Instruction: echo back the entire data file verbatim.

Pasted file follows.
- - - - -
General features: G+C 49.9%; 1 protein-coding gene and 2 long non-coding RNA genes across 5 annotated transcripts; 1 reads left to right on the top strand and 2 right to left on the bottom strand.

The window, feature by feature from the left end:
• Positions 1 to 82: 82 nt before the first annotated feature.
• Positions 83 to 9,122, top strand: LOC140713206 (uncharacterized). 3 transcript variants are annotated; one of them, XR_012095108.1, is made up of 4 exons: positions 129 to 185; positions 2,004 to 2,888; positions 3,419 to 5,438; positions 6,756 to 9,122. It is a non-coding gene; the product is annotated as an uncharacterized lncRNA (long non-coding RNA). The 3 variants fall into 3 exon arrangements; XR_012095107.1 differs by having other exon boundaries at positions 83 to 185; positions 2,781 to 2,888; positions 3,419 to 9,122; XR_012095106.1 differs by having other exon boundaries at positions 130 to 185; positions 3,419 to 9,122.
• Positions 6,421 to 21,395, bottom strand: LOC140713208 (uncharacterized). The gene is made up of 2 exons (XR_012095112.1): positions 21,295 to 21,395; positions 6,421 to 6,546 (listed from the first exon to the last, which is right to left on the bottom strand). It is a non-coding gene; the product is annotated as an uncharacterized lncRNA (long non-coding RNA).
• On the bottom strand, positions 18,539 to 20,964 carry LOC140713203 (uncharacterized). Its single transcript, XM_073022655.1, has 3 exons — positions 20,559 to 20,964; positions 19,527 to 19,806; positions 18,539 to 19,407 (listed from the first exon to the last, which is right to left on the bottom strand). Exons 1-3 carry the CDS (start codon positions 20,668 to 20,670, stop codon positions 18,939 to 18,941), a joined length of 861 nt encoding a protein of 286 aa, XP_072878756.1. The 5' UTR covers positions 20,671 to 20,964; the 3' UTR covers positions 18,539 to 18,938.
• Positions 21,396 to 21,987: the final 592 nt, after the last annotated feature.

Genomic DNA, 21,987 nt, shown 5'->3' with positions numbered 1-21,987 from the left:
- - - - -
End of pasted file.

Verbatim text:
General features: G+C 49.9%; 1 protein-coding gene and 2 long non-coding RNA genes across 5 annotated transcripts; 1 reads left to right on the top strand and 2 right to left on the bottom strand.

The window, feature by feature from the left end:
• Positions 1 to 82: 82 nt before the first annotated feature.
• Positions 83 to 9,122, top strand: LOC140713206 (uncharacterized). 3 transcript variants are annotated; one of them, XR_012095108.1, is made up of 4 exons: positions 129 to 185; positions 2,004 to 2,888; positions 3,419 to 5,438; positions 6,756 to 9,122. It is a non-coding gene; the product is annotated as an uncharacterized lncRNA (long non-coding RNA). The 3 variants fall into 3 exon arrangements; XR_012095107.1 differs by having other exon boundaries at positions 83 to 185; positions 2,781 to 2,888; positions 3,419 to 9,122; XR_012095106.1 differs by having other exon boundaries at positions 130 to 185; positions 3,419 to 9,122.
• Positions 6,421 to 21,395, bottom strand: LOC140713208 (uncharacterized). The gene is made up of 2 exons (XR_012095112.1): positions 21,295 to 21,395; positions 6,421 to 6,546 (listed from the first exon to the last, which is right to left on the bottom strand). It is a non-coding gene; the product is annotated as an uncharacterized lncRNA (long non-coding RNA).
• On the bottom strand, positions 18,539 to 20,964 carry LOC140713203 (uncharacterized). Its single transcript, XM_073022655.1, has 3 exons — positions 20,559 to 20,964; positions 19,527 to 19,806; positions 18,539 to 19,407 (listed from the first exon to the last, which is right to left on the bottom strand). Exons 1-3 carry the CDS (start codon positions 20,668 to 20,670, stop codon positions 18,939 to 18,941), a joined length of 861 nt encoding a protein of 286 aa, XP_072878756.1. The 5' UTR covers positions 20,671 to 20,964; the 3' UTR covers positions 18,539 to 18,938.
• Positions 21,396 to 21,987: the final 592 nt, after the last annotated feature.

Genomic DNA, 21,987 nt, shown 5'->3' with positions numbered 1-21,987 from the left: